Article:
Bonum Certa Men Certa

The USPTO Report on Section 101 is Somewhat Farcical as Input Comes From the Patent Microcosm, Not Producing Companies

Soda industry



Summary: The USPTO is reaching convenient but erroneous conclusions by drawing input from just a tiny minority that's niche interest groups (profiting from a torrent of litigation and low-quality patents)

THE occasional public events that discuss patents tend to be a sham. We wrote about several such bogus panels last year. These are echo chambers. Not a single engineer or technical person attended such events (or spoke in them). Lawyers, attorneys and managers were everywhere; public officials too. But nobody who actually applies for a patents or whose work is affected by patents. The intention of such events is to mislead the public by exclusion of voices.



"The intention of such events is to mislead the public by exclusion of voices."Such was the report on Section 101, which was the outcome of lobbying, as we noted yesterday and earlier this week. The USPTO continues to grant patents that courts very often reject because the examiners, pressured from above, are too eager to grant and increase the numbers irrespective of merit (prior art, complexity of said invention and so on). It's similar to what is happening at the EPO, but the US has PTAB (appeal board/s), whereas these systematically get marginalised in Europe and Oppositions/Appeals too (another division) sees windows narrowed to further impede/suppress much-needed gchallenges.

"Well, "these participants" are the patent microcosm, which does no innovation at all."To make a long story short (or a 60-page document more concise), front groups of the microcosm want not only to eliminate PTAB but also to broaden patent scope, as usual. IAM has just named those notably involved as "the Intellectual Property Owners Association (IPO), the American Intellectual Property Lawyers Association (AIPLA) and the IP section of the American Bar Association (ABA)," adding that they "have all put forward proposed 101 revisions" (to water down Alice effects).

This is very much expected and this is why we need to watch this carefully. The writer too is a patent maximalist (longtime proponent of trolls and software patents) and he said:

The report is not an advocacy document [yeah right!] and is therefore not designed to influence the patent reform debate in one direction or another. But it does conclude that a majority of those who took part in the consultation process favour legislative change to 101. “A call for legislation was particularly strong from the life sciences industry but also had many supporters from computer-related industries,” the PTO wrote. “According to these participants, the [Supreme] Court’s precedent is having such a harmful impact on innovation and business development that a legislative solution is critical.”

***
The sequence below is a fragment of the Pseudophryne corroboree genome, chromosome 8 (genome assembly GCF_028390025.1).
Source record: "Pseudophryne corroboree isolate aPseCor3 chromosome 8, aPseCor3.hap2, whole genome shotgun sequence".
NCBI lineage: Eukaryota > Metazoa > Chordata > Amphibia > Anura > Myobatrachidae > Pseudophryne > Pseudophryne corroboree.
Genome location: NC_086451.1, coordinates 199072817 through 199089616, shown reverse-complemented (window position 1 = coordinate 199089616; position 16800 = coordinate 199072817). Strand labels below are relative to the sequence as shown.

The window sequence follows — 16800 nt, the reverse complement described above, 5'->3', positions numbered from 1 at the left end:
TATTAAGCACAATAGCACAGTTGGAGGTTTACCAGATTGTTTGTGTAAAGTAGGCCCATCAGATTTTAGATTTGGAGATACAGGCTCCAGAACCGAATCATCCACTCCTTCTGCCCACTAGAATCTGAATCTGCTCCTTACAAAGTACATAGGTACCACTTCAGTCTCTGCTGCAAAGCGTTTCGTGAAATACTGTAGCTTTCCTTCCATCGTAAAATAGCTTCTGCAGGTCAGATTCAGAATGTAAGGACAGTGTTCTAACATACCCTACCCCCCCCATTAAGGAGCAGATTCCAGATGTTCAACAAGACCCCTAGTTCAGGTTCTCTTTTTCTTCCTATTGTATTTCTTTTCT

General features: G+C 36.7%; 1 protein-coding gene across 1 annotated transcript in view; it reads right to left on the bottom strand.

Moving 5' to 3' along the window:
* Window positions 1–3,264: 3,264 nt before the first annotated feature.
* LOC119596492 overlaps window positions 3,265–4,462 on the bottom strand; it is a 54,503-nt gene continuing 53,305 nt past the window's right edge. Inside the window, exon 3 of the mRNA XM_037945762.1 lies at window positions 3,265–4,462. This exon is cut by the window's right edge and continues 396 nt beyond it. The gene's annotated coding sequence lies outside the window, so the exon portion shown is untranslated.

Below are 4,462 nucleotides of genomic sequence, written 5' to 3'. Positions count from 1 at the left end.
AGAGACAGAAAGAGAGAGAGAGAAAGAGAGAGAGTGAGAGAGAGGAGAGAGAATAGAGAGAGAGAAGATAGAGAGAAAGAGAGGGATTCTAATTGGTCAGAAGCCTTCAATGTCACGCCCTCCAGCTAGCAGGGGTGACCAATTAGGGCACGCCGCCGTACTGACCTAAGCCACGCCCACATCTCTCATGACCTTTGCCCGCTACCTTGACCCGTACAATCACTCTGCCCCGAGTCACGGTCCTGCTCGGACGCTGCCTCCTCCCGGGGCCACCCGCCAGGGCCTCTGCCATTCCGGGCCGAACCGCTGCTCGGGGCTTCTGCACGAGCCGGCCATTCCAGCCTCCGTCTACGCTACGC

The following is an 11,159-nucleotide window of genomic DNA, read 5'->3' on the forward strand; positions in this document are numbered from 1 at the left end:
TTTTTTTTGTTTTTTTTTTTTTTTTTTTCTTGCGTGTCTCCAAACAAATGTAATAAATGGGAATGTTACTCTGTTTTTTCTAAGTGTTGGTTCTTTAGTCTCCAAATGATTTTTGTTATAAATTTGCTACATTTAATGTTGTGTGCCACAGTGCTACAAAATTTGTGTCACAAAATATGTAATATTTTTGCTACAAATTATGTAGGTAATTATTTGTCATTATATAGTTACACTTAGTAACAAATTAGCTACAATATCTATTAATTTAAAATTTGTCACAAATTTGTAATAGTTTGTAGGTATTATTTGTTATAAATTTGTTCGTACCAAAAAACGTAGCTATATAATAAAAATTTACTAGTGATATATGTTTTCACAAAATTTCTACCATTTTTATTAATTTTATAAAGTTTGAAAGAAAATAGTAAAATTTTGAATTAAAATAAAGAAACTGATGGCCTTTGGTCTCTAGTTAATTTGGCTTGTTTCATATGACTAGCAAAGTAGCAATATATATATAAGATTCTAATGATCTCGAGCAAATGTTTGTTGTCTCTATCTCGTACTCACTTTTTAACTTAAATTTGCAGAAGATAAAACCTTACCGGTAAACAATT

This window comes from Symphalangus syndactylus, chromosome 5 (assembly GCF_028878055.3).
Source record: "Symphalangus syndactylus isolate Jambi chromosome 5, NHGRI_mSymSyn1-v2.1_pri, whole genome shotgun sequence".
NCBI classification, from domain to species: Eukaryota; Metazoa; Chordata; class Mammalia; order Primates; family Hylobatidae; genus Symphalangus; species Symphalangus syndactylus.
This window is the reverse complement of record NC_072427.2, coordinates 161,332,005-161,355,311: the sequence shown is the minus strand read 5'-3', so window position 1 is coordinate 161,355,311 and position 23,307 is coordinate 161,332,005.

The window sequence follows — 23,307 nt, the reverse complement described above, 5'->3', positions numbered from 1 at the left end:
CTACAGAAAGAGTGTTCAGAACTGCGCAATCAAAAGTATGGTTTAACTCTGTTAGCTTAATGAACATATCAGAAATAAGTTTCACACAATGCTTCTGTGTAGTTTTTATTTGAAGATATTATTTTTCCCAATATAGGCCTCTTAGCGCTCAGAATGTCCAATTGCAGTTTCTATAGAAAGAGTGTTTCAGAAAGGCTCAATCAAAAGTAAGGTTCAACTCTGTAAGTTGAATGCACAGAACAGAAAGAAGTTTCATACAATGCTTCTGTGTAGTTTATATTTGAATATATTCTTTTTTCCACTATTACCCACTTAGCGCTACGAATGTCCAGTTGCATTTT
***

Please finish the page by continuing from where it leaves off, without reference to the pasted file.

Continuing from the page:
Well, "these participants" are the patent microcosm, which does no innovation at all.

IPO has in fact worked hand in glove with IBM on this, in order to facilitate IBM's ruinous patent bullying.

"Sites like IAM must be very pleased, for they are directly funded by the patent microcosm and effectively act as a front/influence group."We have to confess that we have not yet read the entire report (it's too long), but the impression we get from those who have is that it amplifies the positions of the patent microcosm. Sites like IAM must be very pleased, for they are directly funded by the patent microcosm and effectively act as a front/influence group. That's just their business model.

Earlier today another writer from IAM wrote in order to protest Japan's likely/imminent decision to do the right thing, having already toughened the courts (to make frivolous patent lawsuits harder). Those who use standards as Trojan horses to tax a lot of companies (the way MPEG-LA does) might lose their power, so the exploiters of such schemes panic a little. IAM responded with this:

The Prime Minister’s Office included the ADR proposal in its 2017 IP Promotion Plan. The document calls for the necessary amendments to the Patent Law to be submitted at the next ordinary session of the Diet, which is in January 2018. The plan states that the legal structure of the new system, which it maintains will not ‘abuse patent owner rights’, should be determined by March 2018.


As is usual and ever so typical from IAM, which already protested the Japanese courts' hostility towards bad patent, it then veers off and turns into a megaphone of the abusers.

"As is usual and ever so typical from IAM, which already protested the Japanese courts' hostility towards bad patent, it then veers off and turns into a megaphone of the abusers."It ought to be clear by now that there's an information war between "parasitic" elements in the patent world (trolls and law firms) and everybody else, namely companies that produce things and the public (which buys these things). If the USPTO fails to recognise and take this into account, it will be treated as nothing more than an extension of the "parasite".

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